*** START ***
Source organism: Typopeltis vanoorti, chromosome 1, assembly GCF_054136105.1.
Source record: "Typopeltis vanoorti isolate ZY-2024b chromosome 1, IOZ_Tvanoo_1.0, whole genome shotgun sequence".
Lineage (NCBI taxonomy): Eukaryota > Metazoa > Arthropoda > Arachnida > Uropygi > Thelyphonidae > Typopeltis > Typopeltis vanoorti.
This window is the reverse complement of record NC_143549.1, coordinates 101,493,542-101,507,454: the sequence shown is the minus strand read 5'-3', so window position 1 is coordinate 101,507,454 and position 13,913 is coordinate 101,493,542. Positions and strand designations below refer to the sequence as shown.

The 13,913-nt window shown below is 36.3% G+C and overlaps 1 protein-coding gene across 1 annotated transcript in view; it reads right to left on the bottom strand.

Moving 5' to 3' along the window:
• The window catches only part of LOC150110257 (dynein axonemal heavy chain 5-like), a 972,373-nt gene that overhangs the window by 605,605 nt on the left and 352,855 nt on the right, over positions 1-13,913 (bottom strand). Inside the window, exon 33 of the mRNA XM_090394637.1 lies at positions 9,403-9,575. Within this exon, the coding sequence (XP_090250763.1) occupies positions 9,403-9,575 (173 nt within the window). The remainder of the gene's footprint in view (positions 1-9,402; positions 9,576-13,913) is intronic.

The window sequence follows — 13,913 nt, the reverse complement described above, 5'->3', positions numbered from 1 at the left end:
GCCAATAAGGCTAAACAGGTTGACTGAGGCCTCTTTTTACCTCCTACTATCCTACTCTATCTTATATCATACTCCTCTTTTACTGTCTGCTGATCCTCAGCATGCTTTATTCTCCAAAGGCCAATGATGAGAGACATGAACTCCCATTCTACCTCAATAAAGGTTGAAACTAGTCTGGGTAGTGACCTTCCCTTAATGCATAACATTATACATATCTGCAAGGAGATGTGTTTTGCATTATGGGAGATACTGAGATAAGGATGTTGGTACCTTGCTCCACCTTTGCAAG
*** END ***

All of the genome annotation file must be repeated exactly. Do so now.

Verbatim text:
Source organism: Typopeltis vanoorti, chromosome 1, assembly GCF_054136105.1.
Source record: "Typopeltis vanoorti isolate ZY-2024b chromosome 1, IOZ_Tvanoo_1.0, whole genome shotgun sequence".
Lineage (NCBI taxonomy): Eukaryota > Metazoa > Arthropoda > Arachnida > Uropygi > Thelyphonidae > Typopeltis > Typopeltis vanoorti.
This window is the reverse complement of record NC_143549.1, coordinates 101,493,542-101,507,454: the sequence shown is the minus strand read 5'-3', so window position 1 is coordinate 101,507,454 and position 13,913 is coordinate 101,493,542. Positions and strand designations below refer to the sequence as shown.

The 13,913-nt window shown below is 36.3% G+C and overlaps 1 protein-coding gene across 1 annotated transcript in view; it reads right to left on the bottom strand.

Moving 5' to 3' along the window:
• The window catches only part of LOC150110257 (dynein axonemal heavy chain 5-like), a 972,373-nt gene that overhangs the window by 605,605 nt on the left and 352,855 nt on the right, over positions 1-13,913 (bottom strand). Inside the window, exon 33 of the mRNA XM_090394637.1 lies at positions 9,403-9,575. Within this exon, the coding sequence (XP_090250763.1) occupies positions 9,403-9,575 (173 nt within the window). The remainder of the gene's footprint in view (positions 1-9,402; positions 9,576-13,913) is intronic.

The window sequence follows — 13,913 nt, the reverse complement described above, 5'->3', positions numbered from 1 at the left end:
GCCAATAAGGCTAAACAGGTTGACTGAGGCCTCTTTTTACCTCCTACTATCCTACTCTATCTTATATCATACTCCTCTTTTACTGTCTGCTGATCCTCAGCATGCTTTATTCTCCAAAGGCCAATGATGAGAGACATGAACTCCCATTCTACCTCAATAAAGGTTGAAACTAGTCTGGGTAGTGACCTTCCCTTAATGCATAACATTATACATATCTGCAAGGAGATGTGTTTTGCATTATGGGAGATACTGAGATAAGGATGTTGGTACCTTGCTCCACCTTTGCAAG